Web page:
The coldest winter in recent memory may have been wickedly miserable, but take heart that it's inspired something gorgeous and grand.
As the air warms and the flowers unfurl, the glorious coming of spring is the theme of Rock the Runway, the annual fashion event and gala presented by the American Diabetes Association this Saturday, March 29.
For creative director Kevin Cartee, the “Flower Bomb” motif couldn’t have been more germane.
“I’m sick of this Polar Vortex stuff. I live in Savannah for a reason!” declares Cartee. “As we were starting to plan, I thought, ‘We need an explosion of spring!’”
Featuring flowing frocks and festive accouterments from local boutiques Bluebelle, JPaige, Kathi Rich, Palm Avenue and Veronica’s Closet, the production includes contributions from Savannah-based fashion innovators Faith Thornburg and Maggie Harney. The event also offers a chance to view the breathtaking original designs from this year’s sold-out Junk 2 Funk Fashion Show at Savannah Arts Academy, at which Cartee served as a judge.
A fashion expert and corporate style consultant with clients all over the Lowcountry, Cartee provides etiquette advice to students and professionals—and can whip up a photography shoot on a moment’s notice. He donates his time to several charities and is responsible for last year’s memorable “glam zombie” fashion show for the ADA. (“Can you say, ‘hashtag, overachiever,’?” he laughs.)
For Rock the Runway 2014, Cartee has once again enlisted B Street Salon for hair and Jennifer Lovett for special effects make-up, though instead of green zombie flesh tones, models from St. Vincent’s Academy and SAA will be adorned with crisp blue hues and dusty pinks to emulate the moment of awakening from the thaw. The concept includes slick pin curls and snow-dusted eyelashes, as previewed in a first-day-of-spring fashion shoot in Forsyth Park.
“We want them to look like they’ve been chiseled right out of an iceberg,” he describes.
The inimitable stylist extends his vision beyond the runway, transforming Savannah Station into a verdant indoor paradise with boxwoods, redbuds and blooming cherry trees from local petal pushers Hester & Zipperer. Outdoors on the red carpet, guests can groove to Electric Grandma and pose with their favorite fancy vehicle from New River Auto Mall’s luxury fleet.
Guests will be led through the parlor and warmed with beverages and snacks from Jumping Goat Coffee before entering the main space for dinner and the runway show.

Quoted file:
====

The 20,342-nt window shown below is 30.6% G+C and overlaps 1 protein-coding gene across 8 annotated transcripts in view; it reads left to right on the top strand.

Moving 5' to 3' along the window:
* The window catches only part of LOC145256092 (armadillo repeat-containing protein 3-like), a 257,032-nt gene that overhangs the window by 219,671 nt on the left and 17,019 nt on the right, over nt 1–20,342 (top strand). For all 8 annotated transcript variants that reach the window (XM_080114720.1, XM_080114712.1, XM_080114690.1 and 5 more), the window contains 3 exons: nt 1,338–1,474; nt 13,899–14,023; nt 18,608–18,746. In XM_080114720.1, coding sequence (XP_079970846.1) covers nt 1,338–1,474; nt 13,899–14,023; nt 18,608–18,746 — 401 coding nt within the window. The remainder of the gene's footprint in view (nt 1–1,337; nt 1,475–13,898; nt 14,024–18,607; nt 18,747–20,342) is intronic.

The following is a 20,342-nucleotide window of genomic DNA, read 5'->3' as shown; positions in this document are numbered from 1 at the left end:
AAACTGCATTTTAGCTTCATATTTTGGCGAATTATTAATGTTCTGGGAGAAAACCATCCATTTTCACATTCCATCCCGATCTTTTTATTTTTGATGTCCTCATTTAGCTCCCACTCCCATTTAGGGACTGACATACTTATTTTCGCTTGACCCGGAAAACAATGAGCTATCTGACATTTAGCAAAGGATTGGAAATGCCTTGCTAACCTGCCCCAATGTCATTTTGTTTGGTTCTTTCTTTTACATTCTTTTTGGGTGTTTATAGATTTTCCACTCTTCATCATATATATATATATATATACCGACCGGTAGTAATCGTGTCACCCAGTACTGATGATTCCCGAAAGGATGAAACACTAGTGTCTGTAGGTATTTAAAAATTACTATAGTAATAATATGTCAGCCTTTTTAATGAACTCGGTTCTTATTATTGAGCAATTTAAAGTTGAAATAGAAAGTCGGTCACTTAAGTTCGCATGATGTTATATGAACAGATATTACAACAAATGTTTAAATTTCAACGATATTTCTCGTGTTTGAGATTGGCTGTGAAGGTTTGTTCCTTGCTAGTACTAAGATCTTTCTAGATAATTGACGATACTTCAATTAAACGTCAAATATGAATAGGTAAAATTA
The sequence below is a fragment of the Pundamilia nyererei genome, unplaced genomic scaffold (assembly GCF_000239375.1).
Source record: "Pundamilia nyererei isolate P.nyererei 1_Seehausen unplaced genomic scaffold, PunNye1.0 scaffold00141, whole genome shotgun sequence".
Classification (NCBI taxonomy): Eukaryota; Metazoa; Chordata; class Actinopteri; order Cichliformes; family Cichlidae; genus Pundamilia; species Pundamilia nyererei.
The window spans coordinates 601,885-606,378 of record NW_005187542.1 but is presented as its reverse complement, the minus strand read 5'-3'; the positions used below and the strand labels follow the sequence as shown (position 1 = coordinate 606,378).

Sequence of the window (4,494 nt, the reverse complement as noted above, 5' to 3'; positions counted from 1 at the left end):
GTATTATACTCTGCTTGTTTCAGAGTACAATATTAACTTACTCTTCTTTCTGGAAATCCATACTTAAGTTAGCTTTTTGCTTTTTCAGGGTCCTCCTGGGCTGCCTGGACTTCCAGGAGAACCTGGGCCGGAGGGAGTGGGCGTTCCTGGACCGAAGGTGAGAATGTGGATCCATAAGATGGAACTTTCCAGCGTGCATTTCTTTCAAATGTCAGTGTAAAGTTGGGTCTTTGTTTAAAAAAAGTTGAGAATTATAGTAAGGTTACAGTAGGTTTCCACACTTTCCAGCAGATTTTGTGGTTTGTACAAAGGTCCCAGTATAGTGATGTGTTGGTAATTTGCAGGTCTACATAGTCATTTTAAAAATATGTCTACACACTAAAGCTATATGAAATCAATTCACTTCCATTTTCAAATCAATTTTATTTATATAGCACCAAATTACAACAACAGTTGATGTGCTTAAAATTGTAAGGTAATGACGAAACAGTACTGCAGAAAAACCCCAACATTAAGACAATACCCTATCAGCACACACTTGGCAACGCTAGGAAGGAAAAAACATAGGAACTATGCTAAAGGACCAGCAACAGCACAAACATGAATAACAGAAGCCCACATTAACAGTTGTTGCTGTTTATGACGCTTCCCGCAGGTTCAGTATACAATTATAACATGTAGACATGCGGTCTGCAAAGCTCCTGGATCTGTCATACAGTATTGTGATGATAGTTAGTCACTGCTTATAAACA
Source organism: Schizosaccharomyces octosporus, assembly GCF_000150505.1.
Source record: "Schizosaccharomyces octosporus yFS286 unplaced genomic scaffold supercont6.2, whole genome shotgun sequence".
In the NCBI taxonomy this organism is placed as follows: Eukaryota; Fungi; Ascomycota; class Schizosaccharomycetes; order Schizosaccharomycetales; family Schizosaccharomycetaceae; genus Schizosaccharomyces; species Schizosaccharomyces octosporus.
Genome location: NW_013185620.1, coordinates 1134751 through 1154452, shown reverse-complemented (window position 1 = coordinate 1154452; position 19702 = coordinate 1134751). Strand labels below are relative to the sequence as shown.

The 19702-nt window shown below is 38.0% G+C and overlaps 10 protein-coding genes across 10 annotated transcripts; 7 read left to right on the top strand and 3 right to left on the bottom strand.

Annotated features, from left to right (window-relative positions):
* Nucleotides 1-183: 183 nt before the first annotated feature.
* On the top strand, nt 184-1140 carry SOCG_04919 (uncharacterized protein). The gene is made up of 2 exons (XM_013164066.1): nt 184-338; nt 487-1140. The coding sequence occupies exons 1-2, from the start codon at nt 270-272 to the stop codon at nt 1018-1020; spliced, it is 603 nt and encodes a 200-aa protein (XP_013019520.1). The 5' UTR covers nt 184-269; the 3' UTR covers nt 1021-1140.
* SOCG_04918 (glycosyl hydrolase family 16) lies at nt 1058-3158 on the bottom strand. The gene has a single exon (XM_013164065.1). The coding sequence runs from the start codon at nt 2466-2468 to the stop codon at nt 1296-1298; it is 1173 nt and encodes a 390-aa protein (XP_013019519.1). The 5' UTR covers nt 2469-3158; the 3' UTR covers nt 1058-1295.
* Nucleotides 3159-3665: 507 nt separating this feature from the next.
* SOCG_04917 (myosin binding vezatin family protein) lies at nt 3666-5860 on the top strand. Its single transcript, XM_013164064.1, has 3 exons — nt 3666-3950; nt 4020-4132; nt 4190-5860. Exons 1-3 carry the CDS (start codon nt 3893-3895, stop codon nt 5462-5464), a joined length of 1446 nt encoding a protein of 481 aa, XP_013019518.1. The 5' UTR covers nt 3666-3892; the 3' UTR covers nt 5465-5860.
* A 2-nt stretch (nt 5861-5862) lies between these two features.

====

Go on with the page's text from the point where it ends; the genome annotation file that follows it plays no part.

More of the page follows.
Tickets to Rock the Runway are $45 and include an open bar and dinner from Leoci’s, bar food, Corleone’s and Form II Table.
“This is meant to be an immersive, interactive experience,” promises Cartee. “We are escorting you into spring bliss.”
Conceived as part of the ADA’s tremendously successful “Kiss-A-Pig” campaign that raises hundreds of dollars annually, the fashion show has become a staple event for the organization.
“It’s a vehicle to help us reach younger people and the creative community,” says Maria Center, director of ADA’s Southeast Georgia/Coastal South Carolina division. “Last year had such a great turnout, we’ve decided to do it every year.”
The evening is a stylish way to help the ADA fund research and educational programs for Type 1 and Type 2 diabetes as well as provide advocacy, but Center reminds that diabetes is definitely not glamorous. Almost ten percent of Georgia’s population suffers from the disease, and if trends in diet and inactivity remain the same, one in three Americans will be diabetic by 2050.
Georgians spent $7.63 million on diabetes-related medical expenses in 2012; it cost Americans $245 billion the same year.
“This is an epidemic, and we’re in a part of the country where we see an extreme amount of cases,” says Center, adding that ADA’s public awareness campaigns help conquer the shocking amounts of undiagnosed diabetes.
“You can walk around for ten years with this disease and not realize it until you’re experiencing complications.”
Fortunately, Kiss-A-Pig and Rock the Runway are raising the consciousness about it more than ever, and larger cities like Atlanta and Charlotte have expressed interest in the fashion fundraising effort as a way to bring the ADA’s mission to bigger audiences.
Cartee and Center are already planning next year’s show and hope to take it international with more designers and a global art competition. Also in the works is a partnership with Dutch designer and diabetes patient Monica Vesci, who recently launched Camino Clutch, a line of purses with special pockets to hold lancets and insulin test strips.
“This is going to the next level, no doubt about it,” says Center.